Balai Sadyaya Resort in Sariaya, Quezon prepares for the annual Agawan festival. Photo by Karen Flores, ABS-CBNnews.com
The province of Quezon is known for the Pahiyas Festival held in Lucban every May 15. But unknown to many, a neighboring municipality also holds a fiesta that is worth a visit.
Just like Lucban’s Pahiyas, Sariaya’s Agawan Festival is held to honor the patron saint of farmers, San Isidro de Labrador, through a procession.
Both festivals also use a lot of kiping, or edible leaf-shaped ornaments made of rice flour and food coloring, which are displayed in front of houses, stores and other business establishments.
But while Pahiyas is more focused on the decorations – each household tries to outdo the other in friendly competition – Agawan is all about the giveaways.
Named after the Tagalog word for “snatch,” Sariaya’s annual agricultural festival is highlighted by participants racing to get the kiping and goodies hanging on the houses.
Rainier Tan, a resident of Sariaya and a resort owner, said some of the items that can be “snatched” include vegetables, bread, popcorn and even money.
Kiping in different colors are on display at Sariaya. Photo by Karen Flores, ABS-CBNnews.com
“We have vegetables, dollars, pesos, popcorn na nakabalot sa papel, pati tinapay ng San Isidro. Naglalabas ang mga bakery a day or a week before the festival,” Tan told ABS-CBNnews.com during a familiarization trip of Quezon organized by the Philippine Tour Operators Association.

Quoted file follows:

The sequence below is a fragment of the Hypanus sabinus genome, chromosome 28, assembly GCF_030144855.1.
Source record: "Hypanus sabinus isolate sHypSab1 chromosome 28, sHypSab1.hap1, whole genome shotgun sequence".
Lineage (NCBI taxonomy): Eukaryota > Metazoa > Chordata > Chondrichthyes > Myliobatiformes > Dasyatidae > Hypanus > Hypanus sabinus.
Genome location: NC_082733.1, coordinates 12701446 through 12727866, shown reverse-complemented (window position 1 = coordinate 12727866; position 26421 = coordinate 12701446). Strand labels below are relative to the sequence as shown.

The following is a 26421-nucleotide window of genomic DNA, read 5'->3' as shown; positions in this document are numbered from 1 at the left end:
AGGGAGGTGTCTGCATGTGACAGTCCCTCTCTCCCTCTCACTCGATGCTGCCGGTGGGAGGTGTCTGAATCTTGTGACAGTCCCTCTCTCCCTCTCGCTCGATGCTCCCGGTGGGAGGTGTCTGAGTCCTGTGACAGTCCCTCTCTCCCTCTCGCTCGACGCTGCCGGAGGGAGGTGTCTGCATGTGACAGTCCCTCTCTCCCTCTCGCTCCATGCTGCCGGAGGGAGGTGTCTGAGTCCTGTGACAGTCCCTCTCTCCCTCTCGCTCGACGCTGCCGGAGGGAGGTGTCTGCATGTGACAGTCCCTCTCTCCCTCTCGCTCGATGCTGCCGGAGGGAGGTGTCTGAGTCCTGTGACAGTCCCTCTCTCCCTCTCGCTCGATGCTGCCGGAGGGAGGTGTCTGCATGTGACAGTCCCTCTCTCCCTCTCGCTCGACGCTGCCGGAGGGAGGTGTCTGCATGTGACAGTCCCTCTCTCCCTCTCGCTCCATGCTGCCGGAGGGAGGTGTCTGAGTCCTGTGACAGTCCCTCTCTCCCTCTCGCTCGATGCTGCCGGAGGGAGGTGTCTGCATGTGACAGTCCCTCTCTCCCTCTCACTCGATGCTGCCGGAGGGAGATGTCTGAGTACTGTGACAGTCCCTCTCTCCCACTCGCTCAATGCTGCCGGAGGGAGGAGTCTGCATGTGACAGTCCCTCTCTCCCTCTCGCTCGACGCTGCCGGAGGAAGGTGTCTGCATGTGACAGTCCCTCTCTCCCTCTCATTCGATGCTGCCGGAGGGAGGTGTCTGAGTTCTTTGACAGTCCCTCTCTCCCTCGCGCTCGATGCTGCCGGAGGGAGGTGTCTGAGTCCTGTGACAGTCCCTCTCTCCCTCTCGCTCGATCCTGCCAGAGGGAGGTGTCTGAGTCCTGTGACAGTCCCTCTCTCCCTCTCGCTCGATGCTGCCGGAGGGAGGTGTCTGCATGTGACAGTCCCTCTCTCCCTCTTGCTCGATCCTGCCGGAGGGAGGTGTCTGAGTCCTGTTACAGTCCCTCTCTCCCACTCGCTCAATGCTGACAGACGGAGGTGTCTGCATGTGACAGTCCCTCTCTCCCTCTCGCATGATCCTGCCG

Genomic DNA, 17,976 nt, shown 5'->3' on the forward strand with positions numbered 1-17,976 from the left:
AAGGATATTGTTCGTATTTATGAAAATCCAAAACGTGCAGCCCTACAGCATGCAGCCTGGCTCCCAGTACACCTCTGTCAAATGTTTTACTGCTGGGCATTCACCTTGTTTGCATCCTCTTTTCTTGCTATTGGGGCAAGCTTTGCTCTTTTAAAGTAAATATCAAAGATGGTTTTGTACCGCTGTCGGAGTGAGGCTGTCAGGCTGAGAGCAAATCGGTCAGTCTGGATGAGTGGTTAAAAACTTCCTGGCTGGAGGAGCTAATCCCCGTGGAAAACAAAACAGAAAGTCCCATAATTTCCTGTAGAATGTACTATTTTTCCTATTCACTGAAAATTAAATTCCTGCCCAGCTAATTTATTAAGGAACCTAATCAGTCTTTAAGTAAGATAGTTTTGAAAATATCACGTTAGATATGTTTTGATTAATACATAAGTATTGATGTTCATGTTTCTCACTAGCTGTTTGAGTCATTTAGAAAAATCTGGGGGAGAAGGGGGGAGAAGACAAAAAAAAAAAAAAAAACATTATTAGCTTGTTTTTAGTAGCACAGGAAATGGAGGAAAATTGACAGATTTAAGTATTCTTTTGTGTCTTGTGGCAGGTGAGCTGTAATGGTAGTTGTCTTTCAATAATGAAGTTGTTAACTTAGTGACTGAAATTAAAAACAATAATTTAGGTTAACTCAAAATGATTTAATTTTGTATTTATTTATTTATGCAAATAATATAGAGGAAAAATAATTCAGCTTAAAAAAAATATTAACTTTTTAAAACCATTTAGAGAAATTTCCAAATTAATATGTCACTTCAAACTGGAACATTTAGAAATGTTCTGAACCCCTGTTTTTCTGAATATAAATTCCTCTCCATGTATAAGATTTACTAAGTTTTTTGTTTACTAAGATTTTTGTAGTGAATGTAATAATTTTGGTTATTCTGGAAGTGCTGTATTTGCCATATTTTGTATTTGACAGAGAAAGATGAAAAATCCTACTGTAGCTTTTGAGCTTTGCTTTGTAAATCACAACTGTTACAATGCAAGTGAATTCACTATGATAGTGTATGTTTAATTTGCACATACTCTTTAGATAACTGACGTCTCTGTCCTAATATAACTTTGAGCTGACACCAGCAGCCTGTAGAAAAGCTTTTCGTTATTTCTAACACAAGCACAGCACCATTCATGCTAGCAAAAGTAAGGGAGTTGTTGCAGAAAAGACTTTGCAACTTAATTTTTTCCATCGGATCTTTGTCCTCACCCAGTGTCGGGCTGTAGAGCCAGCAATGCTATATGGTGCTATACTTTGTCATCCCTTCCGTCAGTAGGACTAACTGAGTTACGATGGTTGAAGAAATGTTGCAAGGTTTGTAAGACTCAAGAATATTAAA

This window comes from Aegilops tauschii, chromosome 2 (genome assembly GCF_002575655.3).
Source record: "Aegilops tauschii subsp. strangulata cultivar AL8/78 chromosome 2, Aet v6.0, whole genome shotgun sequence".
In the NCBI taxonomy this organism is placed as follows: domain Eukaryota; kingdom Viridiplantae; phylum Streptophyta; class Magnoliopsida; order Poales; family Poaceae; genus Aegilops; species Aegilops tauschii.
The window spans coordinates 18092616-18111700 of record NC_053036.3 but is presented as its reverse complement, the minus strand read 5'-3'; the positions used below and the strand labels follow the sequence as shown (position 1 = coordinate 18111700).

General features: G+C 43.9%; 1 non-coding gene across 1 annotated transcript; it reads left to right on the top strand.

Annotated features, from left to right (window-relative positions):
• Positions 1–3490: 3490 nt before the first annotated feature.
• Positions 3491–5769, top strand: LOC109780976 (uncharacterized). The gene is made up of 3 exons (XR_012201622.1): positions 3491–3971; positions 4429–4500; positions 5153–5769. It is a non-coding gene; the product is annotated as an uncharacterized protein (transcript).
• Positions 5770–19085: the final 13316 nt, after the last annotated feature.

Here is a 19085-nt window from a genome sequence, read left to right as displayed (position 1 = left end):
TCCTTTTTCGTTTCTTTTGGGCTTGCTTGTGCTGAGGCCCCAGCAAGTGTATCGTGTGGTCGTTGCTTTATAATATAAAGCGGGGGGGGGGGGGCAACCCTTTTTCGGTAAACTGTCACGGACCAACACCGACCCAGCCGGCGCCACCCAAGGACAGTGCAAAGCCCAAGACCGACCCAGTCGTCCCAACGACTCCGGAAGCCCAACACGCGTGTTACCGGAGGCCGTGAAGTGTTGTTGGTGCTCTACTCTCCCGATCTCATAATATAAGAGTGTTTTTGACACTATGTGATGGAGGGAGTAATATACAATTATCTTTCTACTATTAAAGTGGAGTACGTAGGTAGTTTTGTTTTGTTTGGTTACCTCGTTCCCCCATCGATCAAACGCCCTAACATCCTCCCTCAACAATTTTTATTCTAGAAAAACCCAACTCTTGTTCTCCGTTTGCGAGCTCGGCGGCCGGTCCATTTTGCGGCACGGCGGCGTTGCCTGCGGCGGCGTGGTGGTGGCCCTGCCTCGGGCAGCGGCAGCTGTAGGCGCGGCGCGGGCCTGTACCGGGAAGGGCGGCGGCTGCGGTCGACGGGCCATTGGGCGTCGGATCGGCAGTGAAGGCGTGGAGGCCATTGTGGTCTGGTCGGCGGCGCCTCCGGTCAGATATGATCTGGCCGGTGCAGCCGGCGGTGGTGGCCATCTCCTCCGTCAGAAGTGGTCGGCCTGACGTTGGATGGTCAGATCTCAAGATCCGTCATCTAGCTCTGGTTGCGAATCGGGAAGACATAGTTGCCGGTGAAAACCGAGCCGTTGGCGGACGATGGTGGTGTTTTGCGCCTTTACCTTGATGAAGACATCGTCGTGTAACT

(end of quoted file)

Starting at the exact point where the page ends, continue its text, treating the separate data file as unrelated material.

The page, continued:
“Iyon kasing sa Pahiyas, talagang nakadikit lang sa bahay nila. Sa Agawan, ang intention ay ipamigay ito sa tao,” he added.
Tan said the best time to witness the Agawan Festival is early morning, just as the San Isidro image passes Sariaya, as this is when the “organized pandemonium” begins.
“Pagdating ng alas-3 o alas-4, pagkalampas ng poon ng San Isidro, ‘yun ‘yung binabagsak na lahat ng decorations,” he explained. “Hindi magandang idea na pumunta ng hapon kasi wala na kayong makikita.”
Despite the anticipated chaos during the culminating activity of the Agawan Festival, Tan assured that the event is safe for everyone, even for non-residents.
“As young as five years old, pwedeng mag-agawan,” he said. “Basta kapag hindi ka makikiagaw wala kang maiuuwi.”
To those who want to witness both the Pahiyas and Agawan Festivals, drop by Lucban first before heading to Sariaya to get the best of both events, Tan suggested.
Another festival held in Quezon every May is Mayohan in Tayabas, which is characterized by the distribution of lots of suman (rice cake) to residents and visitors.